Floors, walls, traces of a street or pavements, contemporary with the city wall and the gate and extending northward from the gate, were not found. A section of a wall/pillar (W505; length 3.5 m, width 1.4) was discovered 3 m from the front of the city wall and parallel to it, opposite and north of the city wall section and east of the gate. Wall 505 was built of five courses (height 1.7 m) of dressed stones; basalt and limestone column drums were incorporated in it length-wise and width-wise. The wall ends in the west exactly in-line with the gate’s eastern doorjamb. It was cut in the east by the eastern balk of the excavation area. The ceramic material recovered from the foundations of W505 dates it to the time of the city wall and gate, i.e., the Crusader period, but its function and relation to the city wall and gate are unclear.
Northwest of W505 and 7 m from the gate, at a higher elevation, was the square base of a large pillar or sealed structure (2.4 × 2.6 m), which was built of headers and stretchers and was not dated.
The excavation at the front of the city wall and gate corroborated the assumption that had previously been raised by Z. Razi and E. Braun (The Lost Crusader Castle of Tiberias, in B.Z. Kedar (ed.), The Horns of Hattin, Jerusalem 1992, pp. 216–227), who suggested that a moat filled with water from the Sea of Galilee surrounded the fortress. Wall 505, which was parallel to the city wall, and the base of the square structure to its northwest, were probably incorporated in the fortress’ defenses. They may have been part of the approach way that led to the gate, via a wooden bridge that spanned the moat and could be raised.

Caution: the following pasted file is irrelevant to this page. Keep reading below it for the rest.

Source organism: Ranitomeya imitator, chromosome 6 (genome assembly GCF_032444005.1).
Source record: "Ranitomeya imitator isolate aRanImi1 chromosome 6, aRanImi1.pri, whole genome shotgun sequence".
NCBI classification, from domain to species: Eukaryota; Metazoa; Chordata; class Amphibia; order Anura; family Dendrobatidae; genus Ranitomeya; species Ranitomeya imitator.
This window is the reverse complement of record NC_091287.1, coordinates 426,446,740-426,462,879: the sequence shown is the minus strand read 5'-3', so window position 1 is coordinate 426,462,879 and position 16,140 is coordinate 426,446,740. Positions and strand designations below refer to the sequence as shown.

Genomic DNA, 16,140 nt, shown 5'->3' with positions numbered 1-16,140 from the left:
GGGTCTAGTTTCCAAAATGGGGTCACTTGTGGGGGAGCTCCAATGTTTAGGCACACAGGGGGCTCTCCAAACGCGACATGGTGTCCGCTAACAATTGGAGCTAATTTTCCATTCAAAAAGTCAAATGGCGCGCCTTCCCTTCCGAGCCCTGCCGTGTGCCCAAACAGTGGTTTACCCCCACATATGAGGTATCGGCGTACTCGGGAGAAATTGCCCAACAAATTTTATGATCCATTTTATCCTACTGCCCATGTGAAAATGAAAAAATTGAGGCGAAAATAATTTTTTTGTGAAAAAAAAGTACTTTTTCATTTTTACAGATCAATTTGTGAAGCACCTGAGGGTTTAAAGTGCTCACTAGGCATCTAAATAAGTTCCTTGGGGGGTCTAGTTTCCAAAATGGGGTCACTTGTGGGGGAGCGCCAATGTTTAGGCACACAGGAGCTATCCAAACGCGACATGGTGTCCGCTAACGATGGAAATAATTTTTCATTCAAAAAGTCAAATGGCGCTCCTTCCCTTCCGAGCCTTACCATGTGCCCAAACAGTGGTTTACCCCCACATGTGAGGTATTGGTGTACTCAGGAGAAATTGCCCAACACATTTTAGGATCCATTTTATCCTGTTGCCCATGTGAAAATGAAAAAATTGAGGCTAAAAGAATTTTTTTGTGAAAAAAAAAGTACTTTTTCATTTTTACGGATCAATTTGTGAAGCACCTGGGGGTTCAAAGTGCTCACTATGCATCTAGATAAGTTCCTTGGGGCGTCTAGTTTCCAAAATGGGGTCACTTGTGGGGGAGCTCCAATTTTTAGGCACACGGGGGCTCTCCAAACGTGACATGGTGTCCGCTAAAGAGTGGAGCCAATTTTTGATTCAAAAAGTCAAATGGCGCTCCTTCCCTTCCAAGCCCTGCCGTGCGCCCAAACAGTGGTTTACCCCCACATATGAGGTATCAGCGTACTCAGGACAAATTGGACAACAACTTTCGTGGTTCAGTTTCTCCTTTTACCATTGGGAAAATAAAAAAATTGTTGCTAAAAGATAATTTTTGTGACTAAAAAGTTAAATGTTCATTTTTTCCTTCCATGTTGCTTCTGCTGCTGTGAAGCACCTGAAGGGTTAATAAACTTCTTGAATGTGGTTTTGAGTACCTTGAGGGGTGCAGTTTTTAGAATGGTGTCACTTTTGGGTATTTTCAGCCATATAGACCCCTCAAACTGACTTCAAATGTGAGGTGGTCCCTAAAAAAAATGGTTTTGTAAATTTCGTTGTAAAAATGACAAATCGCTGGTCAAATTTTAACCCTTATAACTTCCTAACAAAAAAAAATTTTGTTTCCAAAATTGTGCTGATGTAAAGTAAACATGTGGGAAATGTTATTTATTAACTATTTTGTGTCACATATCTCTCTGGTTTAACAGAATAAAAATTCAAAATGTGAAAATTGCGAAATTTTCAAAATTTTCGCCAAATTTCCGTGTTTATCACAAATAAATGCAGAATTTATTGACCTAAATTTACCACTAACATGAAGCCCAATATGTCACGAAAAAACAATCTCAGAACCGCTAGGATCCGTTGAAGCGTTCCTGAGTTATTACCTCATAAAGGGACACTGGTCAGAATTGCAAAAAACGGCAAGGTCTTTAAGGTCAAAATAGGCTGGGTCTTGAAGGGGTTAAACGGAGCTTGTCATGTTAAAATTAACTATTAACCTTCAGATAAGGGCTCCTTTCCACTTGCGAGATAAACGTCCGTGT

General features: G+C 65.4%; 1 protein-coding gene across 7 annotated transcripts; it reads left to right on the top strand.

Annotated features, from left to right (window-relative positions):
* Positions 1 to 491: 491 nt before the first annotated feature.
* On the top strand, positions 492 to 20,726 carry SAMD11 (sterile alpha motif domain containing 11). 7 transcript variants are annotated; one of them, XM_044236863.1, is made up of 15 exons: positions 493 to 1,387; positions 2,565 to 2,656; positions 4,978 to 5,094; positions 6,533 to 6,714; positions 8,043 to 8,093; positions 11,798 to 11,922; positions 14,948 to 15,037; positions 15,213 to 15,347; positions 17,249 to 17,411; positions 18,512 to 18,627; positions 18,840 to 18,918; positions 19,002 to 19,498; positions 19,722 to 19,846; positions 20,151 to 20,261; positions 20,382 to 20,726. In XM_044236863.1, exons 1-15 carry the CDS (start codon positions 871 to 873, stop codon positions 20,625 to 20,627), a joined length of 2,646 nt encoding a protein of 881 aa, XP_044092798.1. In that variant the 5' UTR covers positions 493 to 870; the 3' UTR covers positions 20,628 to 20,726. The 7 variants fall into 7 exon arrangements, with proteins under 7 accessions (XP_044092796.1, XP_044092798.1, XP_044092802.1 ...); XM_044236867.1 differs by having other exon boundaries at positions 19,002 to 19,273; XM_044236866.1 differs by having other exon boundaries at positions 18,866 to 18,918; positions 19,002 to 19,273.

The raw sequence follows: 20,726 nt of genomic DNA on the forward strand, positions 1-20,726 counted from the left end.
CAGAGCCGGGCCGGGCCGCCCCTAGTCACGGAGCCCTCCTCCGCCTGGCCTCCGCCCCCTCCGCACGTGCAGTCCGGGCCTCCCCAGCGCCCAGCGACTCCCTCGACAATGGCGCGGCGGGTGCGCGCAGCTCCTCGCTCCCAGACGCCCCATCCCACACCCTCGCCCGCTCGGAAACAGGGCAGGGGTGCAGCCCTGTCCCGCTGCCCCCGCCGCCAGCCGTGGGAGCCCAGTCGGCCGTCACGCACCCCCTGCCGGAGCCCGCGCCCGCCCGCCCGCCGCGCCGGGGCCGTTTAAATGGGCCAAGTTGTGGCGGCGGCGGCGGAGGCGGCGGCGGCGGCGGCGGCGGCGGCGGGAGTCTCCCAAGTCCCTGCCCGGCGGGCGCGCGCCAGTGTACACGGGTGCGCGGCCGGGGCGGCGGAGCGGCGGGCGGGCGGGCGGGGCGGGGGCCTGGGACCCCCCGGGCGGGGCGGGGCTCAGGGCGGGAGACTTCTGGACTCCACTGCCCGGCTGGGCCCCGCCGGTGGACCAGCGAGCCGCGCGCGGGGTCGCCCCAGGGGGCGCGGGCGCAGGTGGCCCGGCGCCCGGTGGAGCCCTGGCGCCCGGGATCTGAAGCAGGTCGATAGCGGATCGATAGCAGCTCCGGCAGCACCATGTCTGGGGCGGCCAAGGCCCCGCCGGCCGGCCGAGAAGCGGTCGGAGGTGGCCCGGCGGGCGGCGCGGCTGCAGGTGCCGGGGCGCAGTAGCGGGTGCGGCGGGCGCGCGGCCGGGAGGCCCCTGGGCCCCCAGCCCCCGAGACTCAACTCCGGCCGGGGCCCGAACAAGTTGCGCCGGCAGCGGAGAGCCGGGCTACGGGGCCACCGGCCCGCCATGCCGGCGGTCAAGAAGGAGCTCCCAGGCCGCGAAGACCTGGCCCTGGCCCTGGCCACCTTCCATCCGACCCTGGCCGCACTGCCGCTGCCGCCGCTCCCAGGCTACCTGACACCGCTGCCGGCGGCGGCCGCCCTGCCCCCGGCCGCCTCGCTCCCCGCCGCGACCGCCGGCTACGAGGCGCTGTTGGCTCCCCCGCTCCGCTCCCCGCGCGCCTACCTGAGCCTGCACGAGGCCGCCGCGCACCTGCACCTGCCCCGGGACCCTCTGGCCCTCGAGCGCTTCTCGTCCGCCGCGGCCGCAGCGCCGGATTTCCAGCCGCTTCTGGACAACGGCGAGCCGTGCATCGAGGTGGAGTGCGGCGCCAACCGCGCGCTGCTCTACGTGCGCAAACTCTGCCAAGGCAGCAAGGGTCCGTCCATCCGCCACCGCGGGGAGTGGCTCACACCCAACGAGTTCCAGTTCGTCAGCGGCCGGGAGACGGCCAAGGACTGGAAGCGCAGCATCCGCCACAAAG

Area B was c. 25 m south of Area A. A small area (2.5 × 3.5 m) was excavated in front of the Karlin synagogue where a section of a wall (length 3.5 m, width 1.2 m), aligned north–south, was discovered. The western face of the wall was built of four courses of dressed stones and a few fieldstones (height 1.35 m). A floor section of plaster and stones was exposed west of the wall. Part of a basalt sarcophagus was found east of and adjacent to the wall, at a depth of 0.5 m below surface. Most of the sarcophagus was buried below the eastern balk of the excavation area; it was not in situ and not in its original use. A short section (length 1 m) of another wall that extended west from the northern end of the first wall was exposed.
The potsherds recovered from Area B were from the Ottoman period; hence the discovered walls were used for a long time. Nevertheless, it is difficult to determine the date of their construction; they may have been built in the Mamluk period or even in the Crusader period.